A Conversation About Peace and Careers

I spent  today at the 12th International Conference on Conflict Resolution Education in Cleveland, Ohio.  I’m proud to be a “charter” member of this conference, coming the first year and most every year since.  This year it was at Case Western Reserve University, but over the  years it has been at Cuyahoga Community College, Ohio State University, and George Mason University.  Much credit goes to Jennifer Batton for putting together a great conference this year.

For today’s conference I presented on “Exploring Professional and Career Pathways for High School and College Students.”  I had intended the session as focusing on ways in which educators can work with students to promote career awareness.  But, I didn’t get any educators in the session!    My audience was small – three young women – who came looking for insight that might assist them in their career journeys.  For me, I’ll always prefer talking directly with young people, than with educators.  I was glad they showed up!

Rachael is a student at the University of Akron.  She is interested in international politics and peace, and recently interned in Washington, DC at the Foreign Service Institute, known as FSI.  Kai is a student at Cuyahoga Community College, taking courses in the college’s certificate in conflict resolution and peace studies.  And Anna recently graduated from Gordon College in Boston taking courses in peace studies, and is now living in her home town of Cleveland.

I was interested in “why” they were studying peace.  For Kai it was about making change in the world, for Anna she was interested in the ways in which storytelling can advance peace, and for Rachel her interests focused on international issues.  They represent the best in youth today: 20 somethings wanting to bring about a more peaceful world through positive change.   As we look around at the many movements to advance social causes, youth are in the lead in many of them.  Youth leadership today is critical, as I recently pointed out in a Baltimore Sun op-ed.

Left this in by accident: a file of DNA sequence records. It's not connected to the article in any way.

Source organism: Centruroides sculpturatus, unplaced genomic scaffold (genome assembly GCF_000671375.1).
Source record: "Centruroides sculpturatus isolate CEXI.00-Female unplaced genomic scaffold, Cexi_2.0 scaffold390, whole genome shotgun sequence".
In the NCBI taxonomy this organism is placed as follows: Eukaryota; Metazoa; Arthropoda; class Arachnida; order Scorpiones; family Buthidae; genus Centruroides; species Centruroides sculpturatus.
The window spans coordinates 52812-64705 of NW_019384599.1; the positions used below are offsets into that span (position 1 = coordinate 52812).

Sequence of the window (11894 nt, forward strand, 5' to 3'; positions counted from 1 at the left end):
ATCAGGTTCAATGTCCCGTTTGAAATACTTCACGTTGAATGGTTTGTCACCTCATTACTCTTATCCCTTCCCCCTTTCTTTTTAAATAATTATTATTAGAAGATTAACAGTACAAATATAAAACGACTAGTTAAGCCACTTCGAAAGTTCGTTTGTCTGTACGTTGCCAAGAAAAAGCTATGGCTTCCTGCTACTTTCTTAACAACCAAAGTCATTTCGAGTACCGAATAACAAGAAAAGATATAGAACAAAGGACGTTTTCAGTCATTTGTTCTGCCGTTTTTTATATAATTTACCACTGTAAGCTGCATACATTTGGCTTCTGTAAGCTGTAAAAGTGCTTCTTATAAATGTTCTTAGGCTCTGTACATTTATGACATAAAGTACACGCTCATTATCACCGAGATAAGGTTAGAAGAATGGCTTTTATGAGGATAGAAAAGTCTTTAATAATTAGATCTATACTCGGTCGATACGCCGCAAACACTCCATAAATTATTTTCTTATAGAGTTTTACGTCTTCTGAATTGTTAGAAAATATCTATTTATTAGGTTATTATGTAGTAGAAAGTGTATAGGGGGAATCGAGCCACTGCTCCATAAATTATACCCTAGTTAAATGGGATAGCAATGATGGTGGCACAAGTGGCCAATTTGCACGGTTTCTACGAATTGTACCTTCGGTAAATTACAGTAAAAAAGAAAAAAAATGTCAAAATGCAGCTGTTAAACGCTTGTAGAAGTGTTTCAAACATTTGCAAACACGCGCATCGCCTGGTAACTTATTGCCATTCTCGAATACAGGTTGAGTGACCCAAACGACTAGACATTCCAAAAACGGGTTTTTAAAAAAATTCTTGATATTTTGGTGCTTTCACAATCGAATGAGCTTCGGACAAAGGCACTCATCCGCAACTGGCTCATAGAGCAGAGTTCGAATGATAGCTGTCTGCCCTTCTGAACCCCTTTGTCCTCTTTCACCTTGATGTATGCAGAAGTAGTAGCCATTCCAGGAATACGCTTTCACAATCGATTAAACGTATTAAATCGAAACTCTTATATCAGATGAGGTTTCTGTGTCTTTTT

I was honored to be in their presence.   Their enthusiasm and idealism are what we desperately need today.

I told them they had taken an important first step in coming to this conference.  There were only  a handful of students present at the event.  Too bad.  Going to professional and academic conferences is the best place to connect with potential mentors and nurturing one’s interests.  Meeting professionals who can make connections in the future is important.

I think I was more excited to meet with them than they were to  listen to me.  It gives me hope for the future when I am in presence of those who will continue the work of peace.


Published by David J. Smith

I am a career coach, consultant, and head of a not for profit - the Forage Center - that offers humanitarian education training. I also teach at George Mason University and Drexel University. A one time lawyer, I spent many years teaching in a community college where I was a Fulbright U.S. Scholar teaching in Estonia. I'm the author of Peace Jobs: A Student's Guide to Starting a Career Working for Peace (IAP 2016). I've been married to my best friend for over 31 years and we have two well adjusted adult children who teach me something new everyday. I live in Rockville, Maryland.

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